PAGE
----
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This eBook from the Gutenberg Project consists of approximately 464 pages of information about The Yoke.

Kenkenes was familiar with the screams of wild beasts, and he knew the irreconcilable differences between them and the human voice.  Instantly he sent back across the hollow a strong reply that the startled echoes repeated again and again.  Almost immediately the first cry was repeated, but a desperate power had entered into it.  Kenkenes dropped from his point of vantage.

“Some one calleth, of a surety,” he said, “and by the voice, it is a woman.”

“It is Deborah come up from the camp to seek for me!” Rachel exclaimed.

“I doubt not.  But the gods are surely with her, to fend the beasts from her in this savage place.  It is well we came this way.”

With all the haste possible on the rough slope, they descended.  The ground was familiar to Kenkenes, for the niche was near the foot of the declivity.

Half-way down he called again, and the answer came up from the hiding-place of Athor.  In another moment they were within and beside the prostrate form of the old Israelite.  Rachel dropped on her knees, crying out in her solicitude.  Her words were in the soft language of her own people and unintelligible to Kenkenes, but her voice trembled with concern.  The old woman answered soothingly and at some length.  The narrative was frequently broken by low exclamations from Rachel, and at its end the girl turned to Kenkenes with a sob of anger.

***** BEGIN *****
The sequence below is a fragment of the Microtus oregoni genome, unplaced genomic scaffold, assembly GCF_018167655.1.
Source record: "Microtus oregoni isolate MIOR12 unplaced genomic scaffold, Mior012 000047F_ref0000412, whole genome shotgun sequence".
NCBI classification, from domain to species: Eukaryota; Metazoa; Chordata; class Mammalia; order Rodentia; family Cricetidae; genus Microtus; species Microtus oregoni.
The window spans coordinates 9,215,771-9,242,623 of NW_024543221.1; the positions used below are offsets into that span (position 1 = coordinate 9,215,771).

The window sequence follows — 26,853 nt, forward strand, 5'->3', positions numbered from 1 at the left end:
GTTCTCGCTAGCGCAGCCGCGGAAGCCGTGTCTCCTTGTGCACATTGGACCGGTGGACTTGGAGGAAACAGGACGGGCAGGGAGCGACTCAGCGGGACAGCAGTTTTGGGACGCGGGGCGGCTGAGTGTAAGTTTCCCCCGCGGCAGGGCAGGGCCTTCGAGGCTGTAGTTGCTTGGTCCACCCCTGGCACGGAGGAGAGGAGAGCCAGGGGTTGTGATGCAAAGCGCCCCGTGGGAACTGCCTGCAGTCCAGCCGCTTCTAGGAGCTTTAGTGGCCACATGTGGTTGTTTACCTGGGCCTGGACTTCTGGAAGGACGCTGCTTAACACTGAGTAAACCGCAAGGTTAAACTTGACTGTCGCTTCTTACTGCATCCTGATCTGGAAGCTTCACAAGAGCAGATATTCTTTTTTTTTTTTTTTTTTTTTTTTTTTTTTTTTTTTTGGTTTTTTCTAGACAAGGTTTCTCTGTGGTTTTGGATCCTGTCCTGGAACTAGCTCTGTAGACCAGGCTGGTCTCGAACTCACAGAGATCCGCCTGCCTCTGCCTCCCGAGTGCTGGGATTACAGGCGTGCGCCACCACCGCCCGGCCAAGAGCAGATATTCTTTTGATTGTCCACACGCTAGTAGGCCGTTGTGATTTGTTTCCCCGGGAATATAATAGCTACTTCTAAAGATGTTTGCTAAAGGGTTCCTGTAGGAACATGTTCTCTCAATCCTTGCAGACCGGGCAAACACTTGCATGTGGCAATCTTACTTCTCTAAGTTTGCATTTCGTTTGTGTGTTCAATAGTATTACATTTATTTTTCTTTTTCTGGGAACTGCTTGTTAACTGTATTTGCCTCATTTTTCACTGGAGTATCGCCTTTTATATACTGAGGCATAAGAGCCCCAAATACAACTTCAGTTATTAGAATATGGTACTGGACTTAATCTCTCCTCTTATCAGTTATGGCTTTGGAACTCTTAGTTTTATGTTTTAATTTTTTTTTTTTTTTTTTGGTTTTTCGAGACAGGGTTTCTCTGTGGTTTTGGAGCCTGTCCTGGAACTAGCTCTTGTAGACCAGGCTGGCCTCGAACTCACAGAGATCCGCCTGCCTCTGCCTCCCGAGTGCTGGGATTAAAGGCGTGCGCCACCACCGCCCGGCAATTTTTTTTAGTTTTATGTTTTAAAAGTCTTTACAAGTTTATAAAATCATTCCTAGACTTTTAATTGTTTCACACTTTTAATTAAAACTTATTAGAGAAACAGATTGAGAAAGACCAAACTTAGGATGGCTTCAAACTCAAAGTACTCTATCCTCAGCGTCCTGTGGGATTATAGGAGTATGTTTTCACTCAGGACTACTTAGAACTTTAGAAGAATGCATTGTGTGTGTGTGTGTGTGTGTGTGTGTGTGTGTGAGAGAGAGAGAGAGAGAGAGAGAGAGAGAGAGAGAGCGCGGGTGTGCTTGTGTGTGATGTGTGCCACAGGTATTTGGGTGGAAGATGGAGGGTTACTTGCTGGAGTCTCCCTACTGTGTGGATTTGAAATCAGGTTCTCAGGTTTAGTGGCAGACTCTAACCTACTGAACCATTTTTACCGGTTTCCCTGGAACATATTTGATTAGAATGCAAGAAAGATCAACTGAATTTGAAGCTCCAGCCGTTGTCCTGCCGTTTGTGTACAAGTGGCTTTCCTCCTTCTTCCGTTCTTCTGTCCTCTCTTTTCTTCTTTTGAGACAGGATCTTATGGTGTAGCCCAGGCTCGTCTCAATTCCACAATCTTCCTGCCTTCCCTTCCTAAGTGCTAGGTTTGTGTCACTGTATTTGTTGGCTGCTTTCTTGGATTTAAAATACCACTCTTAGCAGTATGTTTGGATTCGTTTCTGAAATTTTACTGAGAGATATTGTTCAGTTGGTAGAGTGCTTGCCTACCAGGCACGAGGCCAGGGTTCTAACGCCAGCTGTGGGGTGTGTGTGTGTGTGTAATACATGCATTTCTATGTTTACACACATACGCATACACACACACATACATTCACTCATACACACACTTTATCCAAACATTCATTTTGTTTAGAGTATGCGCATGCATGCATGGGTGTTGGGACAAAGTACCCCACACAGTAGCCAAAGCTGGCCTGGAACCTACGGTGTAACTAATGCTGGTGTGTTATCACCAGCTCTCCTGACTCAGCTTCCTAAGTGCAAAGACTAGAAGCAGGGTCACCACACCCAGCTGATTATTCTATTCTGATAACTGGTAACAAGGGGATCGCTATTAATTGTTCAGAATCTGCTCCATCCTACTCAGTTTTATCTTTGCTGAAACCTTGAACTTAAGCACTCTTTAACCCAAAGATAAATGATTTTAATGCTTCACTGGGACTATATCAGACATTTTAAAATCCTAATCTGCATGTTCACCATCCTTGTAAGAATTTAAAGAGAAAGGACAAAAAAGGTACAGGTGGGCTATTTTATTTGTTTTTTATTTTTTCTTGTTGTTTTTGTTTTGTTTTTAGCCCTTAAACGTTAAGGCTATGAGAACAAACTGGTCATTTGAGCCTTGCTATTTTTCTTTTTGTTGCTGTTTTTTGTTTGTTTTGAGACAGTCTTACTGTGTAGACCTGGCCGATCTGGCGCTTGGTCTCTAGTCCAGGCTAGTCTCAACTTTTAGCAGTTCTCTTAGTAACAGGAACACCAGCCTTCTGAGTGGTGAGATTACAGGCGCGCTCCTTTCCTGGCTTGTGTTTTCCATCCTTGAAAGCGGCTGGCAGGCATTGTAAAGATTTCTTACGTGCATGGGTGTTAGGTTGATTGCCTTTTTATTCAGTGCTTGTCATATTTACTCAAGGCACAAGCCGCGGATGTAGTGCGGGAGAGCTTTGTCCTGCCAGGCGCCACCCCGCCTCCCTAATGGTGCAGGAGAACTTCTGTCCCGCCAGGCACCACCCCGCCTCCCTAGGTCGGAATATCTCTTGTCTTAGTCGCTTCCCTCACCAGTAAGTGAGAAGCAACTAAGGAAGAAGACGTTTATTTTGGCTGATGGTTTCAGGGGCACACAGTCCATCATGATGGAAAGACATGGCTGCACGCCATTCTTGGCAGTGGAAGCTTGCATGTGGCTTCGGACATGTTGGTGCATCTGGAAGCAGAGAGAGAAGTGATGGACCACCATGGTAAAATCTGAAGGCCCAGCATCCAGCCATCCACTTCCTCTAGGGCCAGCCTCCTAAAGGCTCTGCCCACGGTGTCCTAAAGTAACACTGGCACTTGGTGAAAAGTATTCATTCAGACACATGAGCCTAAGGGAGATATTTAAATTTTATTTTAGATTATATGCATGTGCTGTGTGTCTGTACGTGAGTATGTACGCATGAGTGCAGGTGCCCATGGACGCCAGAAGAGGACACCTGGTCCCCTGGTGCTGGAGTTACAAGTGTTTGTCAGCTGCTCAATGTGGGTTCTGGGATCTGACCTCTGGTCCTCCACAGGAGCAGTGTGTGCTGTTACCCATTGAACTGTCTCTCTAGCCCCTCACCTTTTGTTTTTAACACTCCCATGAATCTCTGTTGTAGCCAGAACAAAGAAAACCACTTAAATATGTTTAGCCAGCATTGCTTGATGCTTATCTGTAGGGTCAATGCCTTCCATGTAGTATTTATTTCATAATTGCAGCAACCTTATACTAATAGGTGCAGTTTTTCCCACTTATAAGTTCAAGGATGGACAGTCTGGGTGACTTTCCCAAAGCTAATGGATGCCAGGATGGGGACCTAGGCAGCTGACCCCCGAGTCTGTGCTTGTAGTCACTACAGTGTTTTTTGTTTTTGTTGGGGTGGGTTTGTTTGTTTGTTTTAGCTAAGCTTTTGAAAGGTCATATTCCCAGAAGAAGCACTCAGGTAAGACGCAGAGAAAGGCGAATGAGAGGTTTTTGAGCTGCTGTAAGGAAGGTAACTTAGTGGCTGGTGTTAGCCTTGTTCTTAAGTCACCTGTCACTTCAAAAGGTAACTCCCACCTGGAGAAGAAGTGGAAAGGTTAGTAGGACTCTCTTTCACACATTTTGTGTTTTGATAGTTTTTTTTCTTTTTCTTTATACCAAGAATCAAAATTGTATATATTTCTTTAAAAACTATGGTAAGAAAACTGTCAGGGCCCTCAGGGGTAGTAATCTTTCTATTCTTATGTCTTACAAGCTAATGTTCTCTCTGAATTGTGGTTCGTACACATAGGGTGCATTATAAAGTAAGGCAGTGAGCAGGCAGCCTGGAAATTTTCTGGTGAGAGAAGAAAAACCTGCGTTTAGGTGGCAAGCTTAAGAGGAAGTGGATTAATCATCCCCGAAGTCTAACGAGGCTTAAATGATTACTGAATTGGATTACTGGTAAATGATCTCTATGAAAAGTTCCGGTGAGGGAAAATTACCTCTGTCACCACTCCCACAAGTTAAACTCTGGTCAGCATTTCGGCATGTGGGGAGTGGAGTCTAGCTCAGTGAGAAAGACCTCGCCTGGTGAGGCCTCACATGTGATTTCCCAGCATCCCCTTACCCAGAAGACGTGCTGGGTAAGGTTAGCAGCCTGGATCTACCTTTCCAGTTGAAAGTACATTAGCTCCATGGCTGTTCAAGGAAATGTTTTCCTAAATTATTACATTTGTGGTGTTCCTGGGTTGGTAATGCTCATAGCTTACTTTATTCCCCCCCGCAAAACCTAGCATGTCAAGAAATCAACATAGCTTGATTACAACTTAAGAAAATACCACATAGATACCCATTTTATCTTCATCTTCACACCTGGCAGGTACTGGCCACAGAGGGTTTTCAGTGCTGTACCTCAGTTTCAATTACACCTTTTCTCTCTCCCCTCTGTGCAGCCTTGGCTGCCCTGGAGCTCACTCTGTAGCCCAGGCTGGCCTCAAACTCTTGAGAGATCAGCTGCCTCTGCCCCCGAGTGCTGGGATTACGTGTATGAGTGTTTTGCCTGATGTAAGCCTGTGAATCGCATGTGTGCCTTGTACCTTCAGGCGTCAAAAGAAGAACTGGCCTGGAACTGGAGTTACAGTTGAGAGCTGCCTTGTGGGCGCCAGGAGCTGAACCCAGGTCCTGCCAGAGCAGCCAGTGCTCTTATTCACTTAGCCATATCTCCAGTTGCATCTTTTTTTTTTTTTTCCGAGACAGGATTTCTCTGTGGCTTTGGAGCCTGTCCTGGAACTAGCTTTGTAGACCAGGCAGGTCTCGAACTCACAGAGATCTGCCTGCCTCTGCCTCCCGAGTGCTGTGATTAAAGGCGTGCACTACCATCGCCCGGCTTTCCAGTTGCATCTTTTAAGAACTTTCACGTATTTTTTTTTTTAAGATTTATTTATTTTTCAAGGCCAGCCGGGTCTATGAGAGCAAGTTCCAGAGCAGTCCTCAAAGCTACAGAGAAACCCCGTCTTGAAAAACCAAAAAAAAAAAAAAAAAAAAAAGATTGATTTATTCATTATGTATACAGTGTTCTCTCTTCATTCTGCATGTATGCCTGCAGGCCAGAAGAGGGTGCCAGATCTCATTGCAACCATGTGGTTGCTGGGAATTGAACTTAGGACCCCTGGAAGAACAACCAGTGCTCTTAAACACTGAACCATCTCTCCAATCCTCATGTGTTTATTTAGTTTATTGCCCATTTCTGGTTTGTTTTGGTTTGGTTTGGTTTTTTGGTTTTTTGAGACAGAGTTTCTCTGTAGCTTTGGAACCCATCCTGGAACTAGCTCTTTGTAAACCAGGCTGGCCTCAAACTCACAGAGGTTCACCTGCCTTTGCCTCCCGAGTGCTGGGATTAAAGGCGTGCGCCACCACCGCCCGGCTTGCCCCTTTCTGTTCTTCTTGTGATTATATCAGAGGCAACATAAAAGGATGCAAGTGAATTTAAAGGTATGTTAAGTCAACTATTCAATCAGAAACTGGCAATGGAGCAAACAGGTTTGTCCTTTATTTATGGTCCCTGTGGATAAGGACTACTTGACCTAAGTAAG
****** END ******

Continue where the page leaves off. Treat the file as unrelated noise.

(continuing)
“The Lord God break them in pieces and His fury be upon them!” she cried.  “They set upon her and beat her and left her to the jackals!”

“Set consume them!” Kenkenes responded wrathfully.  “How came they upon you?  Did you not return to camp?”

“Nay, the mother heart in me would not suffer me to desert Rachel.  I stayed without this place, and ye outstripped me when ye fled.  After a time the fat servitor, rousing out of his swoon, came forth from here, and another, who had been lurking in the rocks, joined him, and the pair, in searching for you, discovered me and beat me with maces, leaving me for dead.”

After a grim silence, broken only by the low weeping of Rachel, Kenkenes bade her continue.

“The search they made for you was not thorough, for one was ill and both were afraid.  But they came upon the statue again, and the sight of it mocked them, so they overthrew it and broke it.”

Kenkenes drew a sharp breath and glanced at the place where Athor should have been.  Except for themselves, the niche was evidently vacant.  The old woman continued: 

“Then they descended into the camp of Israel.  After a time I heard the sound of voices as if there were many men in the hills, and the heart of me was afraid.  With much pain and travail I crept into this place, and here sounds come but faintly.  But I heard sufficient to know that there were many who sought diligently, but whether they were our own people or the minions of thine enemy, Rachel, I could not with safety discover.”

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